Democratic presidential nominee Hillary Clinton stumbled and left early from Sunday morning’s 9/11 commemoration ceremony, CNN reported. Hours later, her doctor stated that Clinton has pneumonia — a respiratory infection that affects the lungs.
Republican nominee Donald Trump has questioned Clinton’s health throughout the election, but in the wake of Clinton’s diagnosis, he responded with empathy.
“I hope she gets well, gets back on the trail and we’ll see her at the debate,” Trump said to Fox & Friends on Monday.
Also, in response to Clinton’s illness, Trump promised to release his own physical examination to reveal his health.
Clinton tweeted that she is feeling fine and getting better, and is anxious to get back on the trail. However, the severity of her illness is not disclosed to the public.
Clinton said Monday that she could resume campaigning in a couple days because she did not think that her pneumonia was “that big a deal.” Clinton added that she had ignored doctor’s orders to rest.
According to the Centers for Disease Control and Prevention, about 1 million people have to seek care in a hospital due to pneumonia and about 50,000 people die from the disease.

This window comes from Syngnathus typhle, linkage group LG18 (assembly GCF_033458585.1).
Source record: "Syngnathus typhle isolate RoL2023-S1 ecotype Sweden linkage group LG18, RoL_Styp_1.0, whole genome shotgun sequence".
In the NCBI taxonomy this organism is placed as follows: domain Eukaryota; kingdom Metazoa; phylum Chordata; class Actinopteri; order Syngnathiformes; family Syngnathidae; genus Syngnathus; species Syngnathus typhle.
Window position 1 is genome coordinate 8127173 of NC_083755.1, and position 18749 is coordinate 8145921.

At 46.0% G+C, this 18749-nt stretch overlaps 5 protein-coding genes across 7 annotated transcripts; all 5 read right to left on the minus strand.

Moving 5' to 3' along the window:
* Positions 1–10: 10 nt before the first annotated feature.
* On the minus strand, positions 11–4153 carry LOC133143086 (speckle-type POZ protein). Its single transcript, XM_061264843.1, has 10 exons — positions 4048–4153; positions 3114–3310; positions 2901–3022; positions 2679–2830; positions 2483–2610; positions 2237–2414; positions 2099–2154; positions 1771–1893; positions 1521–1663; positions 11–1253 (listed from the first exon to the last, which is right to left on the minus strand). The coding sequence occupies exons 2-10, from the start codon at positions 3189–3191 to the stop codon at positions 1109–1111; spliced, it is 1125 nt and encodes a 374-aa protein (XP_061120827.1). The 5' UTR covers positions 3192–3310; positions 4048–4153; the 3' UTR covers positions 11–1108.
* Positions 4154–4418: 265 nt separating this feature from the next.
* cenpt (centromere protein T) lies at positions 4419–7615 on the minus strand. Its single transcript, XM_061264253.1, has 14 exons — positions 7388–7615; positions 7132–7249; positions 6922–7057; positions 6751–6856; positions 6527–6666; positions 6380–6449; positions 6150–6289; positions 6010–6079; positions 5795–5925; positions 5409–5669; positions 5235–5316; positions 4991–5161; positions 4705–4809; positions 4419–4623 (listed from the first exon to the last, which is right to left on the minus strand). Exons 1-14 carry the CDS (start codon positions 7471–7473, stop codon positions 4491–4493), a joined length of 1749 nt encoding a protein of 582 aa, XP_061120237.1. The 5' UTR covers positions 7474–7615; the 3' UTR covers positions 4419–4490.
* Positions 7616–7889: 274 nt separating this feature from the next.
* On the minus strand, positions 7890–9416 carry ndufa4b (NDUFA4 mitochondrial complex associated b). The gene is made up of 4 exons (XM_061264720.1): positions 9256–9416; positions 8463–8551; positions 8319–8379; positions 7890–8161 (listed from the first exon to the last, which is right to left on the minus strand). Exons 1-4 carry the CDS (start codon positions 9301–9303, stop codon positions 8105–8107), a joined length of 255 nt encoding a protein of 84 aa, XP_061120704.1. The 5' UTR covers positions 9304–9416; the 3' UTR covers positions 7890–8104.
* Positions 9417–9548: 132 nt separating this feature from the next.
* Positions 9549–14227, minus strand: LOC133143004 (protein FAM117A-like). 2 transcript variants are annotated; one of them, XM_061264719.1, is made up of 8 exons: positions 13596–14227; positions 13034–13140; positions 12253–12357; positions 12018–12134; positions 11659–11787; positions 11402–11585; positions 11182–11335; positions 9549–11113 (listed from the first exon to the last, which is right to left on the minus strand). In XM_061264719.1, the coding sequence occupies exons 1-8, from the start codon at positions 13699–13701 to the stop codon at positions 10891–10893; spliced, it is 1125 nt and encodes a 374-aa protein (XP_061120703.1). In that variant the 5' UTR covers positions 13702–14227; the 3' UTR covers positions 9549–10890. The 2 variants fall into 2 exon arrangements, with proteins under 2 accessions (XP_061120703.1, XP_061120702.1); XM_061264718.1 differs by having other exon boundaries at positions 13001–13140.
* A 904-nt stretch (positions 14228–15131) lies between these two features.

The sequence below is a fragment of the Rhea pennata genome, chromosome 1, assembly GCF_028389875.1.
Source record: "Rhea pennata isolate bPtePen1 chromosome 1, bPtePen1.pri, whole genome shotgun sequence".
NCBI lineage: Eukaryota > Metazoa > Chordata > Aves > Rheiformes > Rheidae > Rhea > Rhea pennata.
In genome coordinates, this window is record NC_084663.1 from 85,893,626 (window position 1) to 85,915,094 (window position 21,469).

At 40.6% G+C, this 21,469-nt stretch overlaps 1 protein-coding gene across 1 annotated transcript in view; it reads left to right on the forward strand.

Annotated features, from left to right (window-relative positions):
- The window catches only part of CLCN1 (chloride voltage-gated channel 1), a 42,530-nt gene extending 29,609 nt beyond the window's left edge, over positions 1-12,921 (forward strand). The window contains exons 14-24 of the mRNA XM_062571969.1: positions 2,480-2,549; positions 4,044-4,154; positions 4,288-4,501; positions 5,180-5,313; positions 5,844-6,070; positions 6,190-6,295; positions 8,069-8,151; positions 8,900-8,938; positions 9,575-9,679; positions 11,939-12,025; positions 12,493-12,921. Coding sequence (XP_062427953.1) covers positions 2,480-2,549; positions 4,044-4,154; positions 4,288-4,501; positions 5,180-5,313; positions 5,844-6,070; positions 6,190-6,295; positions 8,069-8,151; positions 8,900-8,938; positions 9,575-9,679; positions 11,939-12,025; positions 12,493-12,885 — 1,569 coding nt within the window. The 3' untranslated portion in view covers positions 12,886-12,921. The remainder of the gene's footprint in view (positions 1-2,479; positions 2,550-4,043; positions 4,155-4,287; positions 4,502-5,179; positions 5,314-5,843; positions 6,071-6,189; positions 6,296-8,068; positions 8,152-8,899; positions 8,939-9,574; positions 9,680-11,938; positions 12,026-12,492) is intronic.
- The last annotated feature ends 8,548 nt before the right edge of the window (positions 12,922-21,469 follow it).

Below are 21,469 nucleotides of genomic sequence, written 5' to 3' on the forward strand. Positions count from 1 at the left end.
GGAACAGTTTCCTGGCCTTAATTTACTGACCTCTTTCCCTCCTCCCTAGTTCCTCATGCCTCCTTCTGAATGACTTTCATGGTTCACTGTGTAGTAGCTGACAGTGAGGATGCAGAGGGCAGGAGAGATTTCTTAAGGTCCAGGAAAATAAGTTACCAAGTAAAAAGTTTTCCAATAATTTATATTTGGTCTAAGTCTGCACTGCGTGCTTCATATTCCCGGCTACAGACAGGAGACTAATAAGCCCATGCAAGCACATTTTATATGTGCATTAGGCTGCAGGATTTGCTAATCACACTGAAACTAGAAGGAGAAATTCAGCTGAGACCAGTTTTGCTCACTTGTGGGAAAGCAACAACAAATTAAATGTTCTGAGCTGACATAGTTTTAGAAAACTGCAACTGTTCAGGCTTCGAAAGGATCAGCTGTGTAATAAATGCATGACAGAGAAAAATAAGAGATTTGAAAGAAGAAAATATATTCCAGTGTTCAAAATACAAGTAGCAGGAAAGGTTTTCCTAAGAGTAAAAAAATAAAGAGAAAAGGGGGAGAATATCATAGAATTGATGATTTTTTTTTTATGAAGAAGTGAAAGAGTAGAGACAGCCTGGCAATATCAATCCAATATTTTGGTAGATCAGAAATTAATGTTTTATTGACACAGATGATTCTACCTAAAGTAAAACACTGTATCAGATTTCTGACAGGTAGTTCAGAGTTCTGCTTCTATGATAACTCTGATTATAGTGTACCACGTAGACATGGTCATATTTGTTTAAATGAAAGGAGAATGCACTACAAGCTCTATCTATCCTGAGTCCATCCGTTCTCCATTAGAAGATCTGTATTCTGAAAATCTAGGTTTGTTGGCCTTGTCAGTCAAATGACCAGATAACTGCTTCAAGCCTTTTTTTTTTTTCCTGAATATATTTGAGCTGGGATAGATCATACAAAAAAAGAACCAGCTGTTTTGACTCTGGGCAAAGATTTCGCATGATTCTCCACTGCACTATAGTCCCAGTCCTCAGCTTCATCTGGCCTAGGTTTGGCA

Clinton’s sickness brings up the question: What happens if a presidential nominee dies during the election?
If a candidate dies before Election Day, their party would hold an emergency meeting for delegates to vote for a new nominee, whether it is the runner-up from the primaries or someone who wasn’t running for president previously. That person would require a majority vote from the national committee in order to receive a nomination.
If a candidate dies between Election Day and the Electoral College vote, federal law says the electors are free to vote for whomever they like.
If a candidate — now the president-elect — dies after the Electoral College vote, the vice president-elect would then become president.
To present, there has never been a presidential nominee who has died between their party’s convention and Inauguration Day.